Ted Trainer is one of the wisest, boldest, and most dedicated advocates of The Simpler Way. In 2010 he published a book called, The Transition to a Sustainable and Just World, and I have to say that it is one of the best books I have ever read in my life. If you only have time to read one more book in your life, consider reading this one. It speaks directly to our global situation and condition, and it does so with passion, humility, and penetrating insight. From cover to cover, its pages are positively alive with wisdom. I highly recommend that everyone gets a copy of this book, reads it, and then passes it on. Our world desperately needs this book.
Trainer does not shy away from the implications of his analysis (summarized below), which at times can be quite confronting. But although his critique is radical, it is very hard to fault his analysis. Trainer, however, is not satisfied with critique, merely. The book speaks of “the transition,” and many details are provided on what this transition might entail and where it might lead. Especially good is his chapter entitled The New Economy, in which he gives a uniquely inspiring account of what life according to The Simpler Way might look like (based on decades of lived experience). Perhaps the most important and original chapters of the book, however, are the final two, where Trainer rigorously engages the two vexed issues of ‘strategy’ (i.e. where to direct our energies) and “practice” (i.e. what to do).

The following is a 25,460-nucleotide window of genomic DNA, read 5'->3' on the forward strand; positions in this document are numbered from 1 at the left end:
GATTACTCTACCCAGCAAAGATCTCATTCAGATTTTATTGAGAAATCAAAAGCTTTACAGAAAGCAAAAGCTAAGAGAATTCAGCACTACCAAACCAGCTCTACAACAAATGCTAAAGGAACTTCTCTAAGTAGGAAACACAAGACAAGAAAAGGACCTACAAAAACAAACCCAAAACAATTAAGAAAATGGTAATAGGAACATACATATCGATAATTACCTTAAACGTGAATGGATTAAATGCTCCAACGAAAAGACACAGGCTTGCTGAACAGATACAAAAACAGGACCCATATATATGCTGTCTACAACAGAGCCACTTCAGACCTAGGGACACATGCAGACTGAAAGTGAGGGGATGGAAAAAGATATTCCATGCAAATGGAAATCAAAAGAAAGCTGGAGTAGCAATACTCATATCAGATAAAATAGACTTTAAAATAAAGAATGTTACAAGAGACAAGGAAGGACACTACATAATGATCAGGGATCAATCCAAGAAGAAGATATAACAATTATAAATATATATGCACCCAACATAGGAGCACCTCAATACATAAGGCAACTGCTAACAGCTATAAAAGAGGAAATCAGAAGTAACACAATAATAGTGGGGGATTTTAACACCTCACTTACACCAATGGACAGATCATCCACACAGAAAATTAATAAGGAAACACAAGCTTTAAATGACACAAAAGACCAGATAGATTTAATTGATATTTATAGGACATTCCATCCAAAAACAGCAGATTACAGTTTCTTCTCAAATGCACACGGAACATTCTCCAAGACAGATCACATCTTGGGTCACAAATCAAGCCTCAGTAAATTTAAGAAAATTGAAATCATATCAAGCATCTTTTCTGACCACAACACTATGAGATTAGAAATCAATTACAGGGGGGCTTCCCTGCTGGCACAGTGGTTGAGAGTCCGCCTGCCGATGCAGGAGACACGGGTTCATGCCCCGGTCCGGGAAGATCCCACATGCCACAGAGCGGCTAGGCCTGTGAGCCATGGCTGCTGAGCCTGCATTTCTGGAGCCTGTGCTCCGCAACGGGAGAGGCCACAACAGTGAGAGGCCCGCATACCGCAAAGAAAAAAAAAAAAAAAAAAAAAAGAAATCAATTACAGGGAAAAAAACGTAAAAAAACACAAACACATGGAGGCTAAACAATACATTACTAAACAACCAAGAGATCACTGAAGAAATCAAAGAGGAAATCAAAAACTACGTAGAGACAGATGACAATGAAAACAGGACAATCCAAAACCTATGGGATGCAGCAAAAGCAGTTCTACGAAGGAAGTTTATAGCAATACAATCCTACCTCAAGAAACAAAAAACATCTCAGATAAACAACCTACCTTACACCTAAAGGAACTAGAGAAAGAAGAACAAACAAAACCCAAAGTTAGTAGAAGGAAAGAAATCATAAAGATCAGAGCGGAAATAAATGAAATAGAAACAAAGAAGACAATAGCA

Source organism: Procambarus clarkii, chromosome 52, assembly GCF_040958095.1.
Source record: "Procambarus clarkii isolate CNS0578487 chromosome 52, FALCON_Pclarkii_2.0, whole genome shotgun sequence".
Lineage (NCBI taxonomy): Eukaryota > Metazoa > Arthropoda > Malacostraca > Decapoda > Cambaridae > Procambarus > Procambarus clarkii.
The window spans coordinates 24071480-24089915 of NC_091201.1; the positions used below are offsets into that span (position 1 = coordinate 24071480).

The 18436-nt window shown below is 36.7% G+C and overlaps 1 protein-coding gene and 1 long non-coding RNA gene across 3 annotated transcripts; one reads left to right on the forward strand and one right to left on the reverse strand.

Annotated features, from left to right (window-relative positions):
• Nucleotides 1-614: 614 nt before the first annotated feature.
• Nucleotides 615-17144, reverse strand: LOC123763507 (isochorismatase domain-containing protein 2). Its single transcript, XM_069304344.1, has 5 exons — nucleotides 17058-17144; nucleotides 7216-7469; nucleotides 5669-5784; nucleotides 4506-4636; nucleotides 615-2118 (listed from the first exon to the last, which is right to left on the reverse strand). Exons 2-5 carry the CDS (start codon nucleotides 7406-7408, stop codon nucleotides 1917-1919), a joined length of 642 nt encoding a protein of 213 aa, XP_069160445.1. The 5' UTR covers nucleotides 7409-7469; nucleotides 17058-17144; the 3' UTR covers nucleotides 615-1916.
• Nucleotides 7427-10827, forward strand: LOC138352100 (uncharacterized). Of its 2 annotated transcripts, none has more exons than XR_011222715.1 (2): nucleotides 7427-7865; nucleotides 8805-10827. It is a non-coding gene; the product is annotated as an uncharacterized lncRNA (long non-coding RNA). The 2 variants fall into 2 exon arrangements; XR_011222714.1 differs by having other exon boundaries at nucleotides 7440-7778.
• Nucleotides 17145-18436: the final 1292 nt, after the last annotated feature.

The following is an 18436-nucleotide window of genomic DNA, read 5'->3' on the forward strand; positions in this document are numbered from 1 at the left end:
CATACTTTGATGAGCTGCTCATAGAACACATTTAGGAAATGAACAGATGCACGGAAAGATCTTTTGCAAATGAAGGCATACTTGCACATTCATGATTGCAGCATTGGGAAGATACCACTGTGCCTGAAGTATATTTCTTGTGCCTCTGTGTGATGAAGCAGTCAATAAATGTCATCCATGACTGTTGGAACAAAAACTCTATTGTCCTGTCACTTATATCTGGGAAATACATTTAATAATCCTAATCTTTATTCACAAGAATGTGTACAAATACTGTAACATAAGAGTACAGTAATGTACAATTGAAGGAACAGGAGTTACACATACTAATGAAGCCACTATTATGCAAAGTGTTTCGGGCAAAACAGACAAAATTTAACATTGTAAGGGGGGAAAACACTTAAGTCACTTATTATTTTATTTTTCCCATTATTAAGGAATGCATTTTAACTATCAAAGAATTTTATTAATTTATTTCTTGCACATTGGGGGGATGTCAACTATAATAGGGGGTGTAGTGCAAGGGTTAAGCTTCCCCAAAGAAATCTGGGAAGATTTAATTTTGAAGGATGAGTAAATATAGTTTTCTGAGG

Trainer is an anarchist. He feels that we are going to have to build the new economy ourselves, at the community level, without help from governments and probably with considerable resistance. Some will consider this anarchism to be a fault in Trainer’s analysis, and argue that it relies on a view of human nature that is too optimistic. That is a criticism all anarchists must deal with, and one that Trainer should probably give more attention. Others may argue that the state will need to play a larger role in “the transition” than Trainer allows, if only because a great deal needs to be done in a short time, and current structures are locking individuals and communities into unsustainable consumption patterns. The state certainly has the power to unlock those individuals and communities from those structures, and it could do so much more quickly than if we rely on grassroots resistance alone.